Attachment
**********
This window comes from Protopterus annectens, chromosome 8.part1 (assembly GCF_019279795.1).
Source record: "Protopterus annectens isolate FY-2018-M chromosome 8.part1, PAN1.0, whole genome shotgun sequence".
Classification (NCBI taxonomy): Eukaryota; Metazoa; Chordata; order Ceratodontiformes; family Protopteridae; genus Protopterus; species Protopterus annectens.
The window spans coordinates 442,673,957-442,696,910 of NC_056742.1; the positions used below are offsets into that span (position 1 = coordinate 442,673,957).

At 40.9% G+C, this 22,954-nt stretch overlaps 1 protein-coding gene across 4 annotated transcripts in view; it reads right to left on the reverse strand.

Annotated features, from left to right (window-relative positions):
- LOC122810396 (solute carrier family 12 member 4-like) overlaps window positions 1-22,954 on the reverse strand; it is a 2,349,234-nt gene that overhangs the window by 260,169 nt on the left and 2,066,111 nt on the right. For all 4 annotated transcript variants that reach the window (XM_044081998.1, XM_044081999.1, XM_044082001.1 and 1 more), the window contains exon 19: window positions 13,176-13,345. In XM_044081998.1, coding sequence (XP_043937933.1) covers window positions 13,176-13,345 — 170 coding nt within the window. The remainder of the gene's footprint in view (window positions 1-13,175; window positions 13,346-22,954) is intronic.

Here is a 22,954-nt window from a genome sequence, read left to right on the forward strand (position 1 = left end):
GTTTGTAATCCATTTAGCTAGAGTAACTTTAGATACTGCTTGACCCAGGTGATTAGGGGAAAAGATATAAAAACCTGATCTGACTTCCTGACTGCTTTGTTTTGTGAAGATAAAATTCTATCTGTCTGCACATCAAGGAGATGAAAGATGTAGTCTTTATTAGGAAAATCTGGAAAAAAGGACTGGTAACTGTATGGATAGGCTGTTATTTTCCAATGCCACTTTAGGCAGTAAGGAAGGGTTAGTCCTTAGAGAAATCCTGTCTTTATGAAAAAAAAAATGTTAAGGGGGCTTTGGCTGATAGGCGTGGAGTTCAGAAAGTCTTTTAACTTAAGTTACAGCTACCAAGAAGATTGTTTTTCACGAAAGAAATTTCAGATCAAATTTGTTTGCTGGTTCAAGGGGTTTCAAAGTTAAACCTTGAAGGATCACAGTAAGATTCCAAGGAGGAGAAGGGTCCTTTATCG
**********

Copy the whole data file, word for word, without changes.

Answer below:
This window comes from Protopterus annectens, chromosome 8.part1 (assembly GCF_019279795.1).
Source record: "Protopterus annectens isolate FY-2018-M chromosome 8.part1, PAN1.0, whole genome shotgun sequence".
Classification (NCBI taxonomy): Eukaryota; Metazoa; Chordata; order Ceratodontiformes; family Protopteridae; genus Protopterus; species Protopterus annectens.
The window spans coordinates 442,673,957-442,696,910 of NC_056742.1; the positions used below are offsets into that span (position 1 = coordinate 442,673,957).

At 40.9% G+C, this 22,954-nt stretch overlaps 1 protein-coding gene across 4 annotated transcripts in view; it reads right to left on the reverse strand.

Annotated features, from left to right (window-relative positions):
- LOC122810396 (solute carrier family 12 member 4-like) overlaps window positions 1-22,954 on the reverse strand; it is a 2,349,234-nt gene that overhangs the window by 260,169 nt on the left and 2,066,111 nt on the right. For all 4 annotated transcript variants that reach the window (XM_044081998.1, XM_044081999.1, XM_044082001.1 and 1 more), the window contains exon 19: window positions 13,176-13,345. In XM_044081998.1, coding sequence (XP_043937933.1) covers window positions 13,176-13,345 — 170 coding nt within the window. The remainder of the gene's footprint in view (window positions 1-13,175; window positions 13,346-22,954) is intronic.

Here is a 22,954-nt window from a genome sequence, read left to right on the forward strand (position 1 = left end):
GTTTGTAATCCATTTAGCTAGAGTAACTTTAGATACTGCTTGACCCAGGTGATTAGGGGAAAAGATATAAAAACCTGATCTGACTTCCTGACTGCTTTGTTTTGTGAAGATAAAATTCTATCTGTCTGCACATCAAGGAGATGAAAGATGTAGTCTTTATTAGGAAAATCTGGAAAAAAGGACTGGTAACTGTATGGATAGGCTGTTATTTTCCAATGCCACTTTAGGCAGTAAGGAAGGGTTAGTCCTTAGAGAAATCCTGTCTTTATGAAAAAAAAAATGTTAAGGGGGCTTTGGCTGATAGGCGTGGAGTTCAGAAAGTCTTTTAACTTAAGTTACAGCTACCAAGAAGATTGTTTTTCACGAAAGAAATTTCAGATCAAATTTGTTTGCTGGTTCAAGGGGTTTCAAAGTTAAACCTTGAAGGATCACAGTAAGATTCCAAGGAGGAGAAGGGTCCTTTATCG